Naveen Bhateja, Executive Vice President and Chief People Officer at Medidata Solutions, oversees functions that are critical to creating a mission-driven culture and that contribute to the company’s overall performance. A 27-year human resources veteran, he leads people operations, talent acquisition, diversity, equity and inclusion, workplace benefits and resources, and corporate social responsibility.
Bhateja, who has worked with companies like GE, JPMorgan Chase, Experian, Amazon and Juniper Networks, recently spoke with Corporate Board Member columnist Matthew Scott about why boards should consider conducting a diversity audit. Excerpts of their discussion, edited for clarity and length, follow.
What exactly is a diversity audit and why should boards consider conducting one?
It’s an unbiased, real look at the state of the affairs. There is the obvious piece which involves the board doing an audit of itself from a diversity standpoint: Looking at the range of backgrounds, skills and experiences that your board directors possess. But the audit covers many more issues than just gender and age. It’s also about the cognitive diversity on boards – diversity of thoughts and experiences. The scope of the audit should include the board’s governance around diversity – establishing a formal policy to outline the company commitment to equality. And that means looking at your employee and supplier demographics, looking at your company’s culture and practices, and how they enable a diverse culture and creates an inclusive organization.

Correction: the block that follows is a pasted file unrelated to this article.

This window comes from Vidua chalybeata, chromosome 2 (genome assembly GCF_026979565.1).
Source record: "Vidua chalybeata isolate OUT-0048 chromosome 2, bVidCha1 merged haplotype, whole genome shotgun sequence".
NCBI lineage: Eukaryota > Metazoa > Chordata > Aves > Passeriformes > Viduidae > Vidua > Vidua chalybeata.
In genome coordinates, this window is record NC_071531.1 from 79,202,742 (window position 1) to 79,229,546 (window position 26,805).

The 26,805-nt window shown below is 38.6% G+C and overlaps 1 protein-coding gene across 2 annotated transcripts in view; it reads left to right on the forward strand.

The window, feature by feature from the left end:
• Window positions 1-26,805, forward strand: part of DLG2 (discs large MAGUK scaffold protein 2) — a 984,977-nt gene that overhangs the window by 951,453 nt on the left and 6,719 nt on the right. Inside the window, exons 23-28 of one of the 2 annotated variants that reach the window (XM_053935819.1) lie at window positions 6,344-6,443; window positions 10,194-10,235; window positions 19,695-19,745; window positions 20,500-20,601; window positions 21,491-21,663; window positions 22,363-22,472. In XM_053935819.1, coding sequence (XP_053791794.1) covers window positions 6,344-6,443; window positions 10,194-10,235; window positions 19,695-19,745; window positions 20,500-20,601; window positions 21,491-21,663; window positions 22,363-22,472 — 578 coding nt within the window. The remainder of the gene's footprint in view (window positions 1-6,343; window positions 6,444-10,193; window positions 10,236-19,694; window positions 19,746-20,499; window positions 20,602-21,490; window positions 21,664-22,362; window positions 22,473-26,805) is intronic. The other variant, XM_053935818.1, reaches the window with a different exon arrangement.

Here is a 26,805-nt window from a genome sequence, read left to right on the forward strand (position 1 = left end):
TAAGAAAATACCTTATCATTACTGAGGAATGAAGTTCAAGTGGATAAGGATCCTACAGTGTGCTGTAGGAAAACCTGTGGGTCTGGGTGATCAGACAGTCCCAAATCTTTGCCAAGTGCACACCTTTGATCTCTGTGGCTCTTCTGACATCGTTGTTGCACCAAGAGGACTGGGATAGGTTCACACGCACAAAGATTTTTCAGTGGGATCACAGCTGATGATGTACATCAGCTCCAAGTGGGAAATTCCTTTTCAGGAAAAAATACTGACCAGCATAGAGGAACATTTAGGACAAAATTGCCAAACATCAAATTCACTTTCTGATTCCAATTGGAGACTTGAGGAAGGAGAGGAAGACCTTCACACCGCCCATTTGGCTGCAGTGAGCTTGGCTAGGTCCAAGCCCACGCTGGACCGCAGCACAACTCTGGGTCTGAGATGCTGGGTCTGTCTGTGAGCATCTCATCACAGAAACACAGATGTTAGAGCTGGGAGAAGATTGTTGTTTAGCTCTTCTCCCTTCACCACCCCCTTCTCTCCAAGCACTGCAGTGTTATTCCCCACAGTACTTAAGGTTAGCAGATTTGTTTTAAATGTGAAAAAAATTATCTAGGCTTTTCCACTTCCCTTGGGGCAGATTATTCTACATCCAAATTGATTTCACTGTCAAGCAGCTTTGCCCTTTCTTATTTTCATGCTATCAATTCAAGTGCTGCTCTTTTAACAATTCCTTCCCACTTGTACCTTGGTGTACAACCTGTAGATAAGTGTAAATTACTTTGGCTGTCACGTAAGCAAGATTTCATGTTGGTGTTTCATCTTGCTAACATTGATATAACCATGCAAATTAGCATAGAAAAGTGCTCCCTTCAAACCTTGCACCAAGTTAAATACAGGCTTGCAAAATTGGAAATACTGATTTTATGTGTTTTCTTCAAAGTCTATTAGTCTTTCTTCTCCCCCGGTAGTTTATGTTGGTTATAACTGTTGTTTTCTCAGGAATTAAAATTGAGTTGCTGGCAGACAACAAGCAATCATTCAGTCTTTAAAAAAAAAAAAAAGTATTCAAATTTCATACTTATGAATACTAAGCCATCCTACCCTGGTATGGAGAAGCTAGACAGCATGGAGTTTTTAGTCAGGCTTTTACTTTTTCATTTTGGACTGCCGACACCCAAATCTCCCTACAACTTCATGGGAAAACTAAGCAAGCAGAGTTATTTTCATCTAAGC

So, the audit helps you establish a baseline for where you are regarding diversity, equity and inclusion. And part of this involves the board evaluating whether or not there are metrics and accountability measures for the executives regarding DE&I efforts. As part of the audit, boards should consider looking at external benchmarks and external research regarding gender representation, pay parity, supplier diversity, and really making sure that you have established a baseline. This will allow you to really chart where your organization aspires to be and then you can track your progress against that.
In general, how has the concept of a diversity audit been received by boards?
Some boards have started waking up, saying, “Maybe we need to look at our composition.” There are different levels of maturity. Some boards have said, “Maybe we just need to look at the NASDAQ diversity rule to have at least one woman or at least one minority or LGBTQ-plus member on the board,” and for them that’s checking the box and more than enough. They feel that’s having done a diversity audit.
At the end of the day, the board is responsible to create shareholder value. And there are clear benefits and a business case for having a diverse, inclusive organization – not just from a reputation perspective, but also from the idea of developing trust with your stakeholders. There’s also the innovation and diversity of thought that you can bring onto your board. McKinsey has produced study after study showing how there is an increasing correlation between gender and ethnic diversity and the financial outperformance of companies.
Boards may not want to move on every aspect of the diversity audit as you describe it. So, how should board’s decide which diversity issues – race and ethnicity, diversity of thought, skills and experience, etc. – are the most important to address?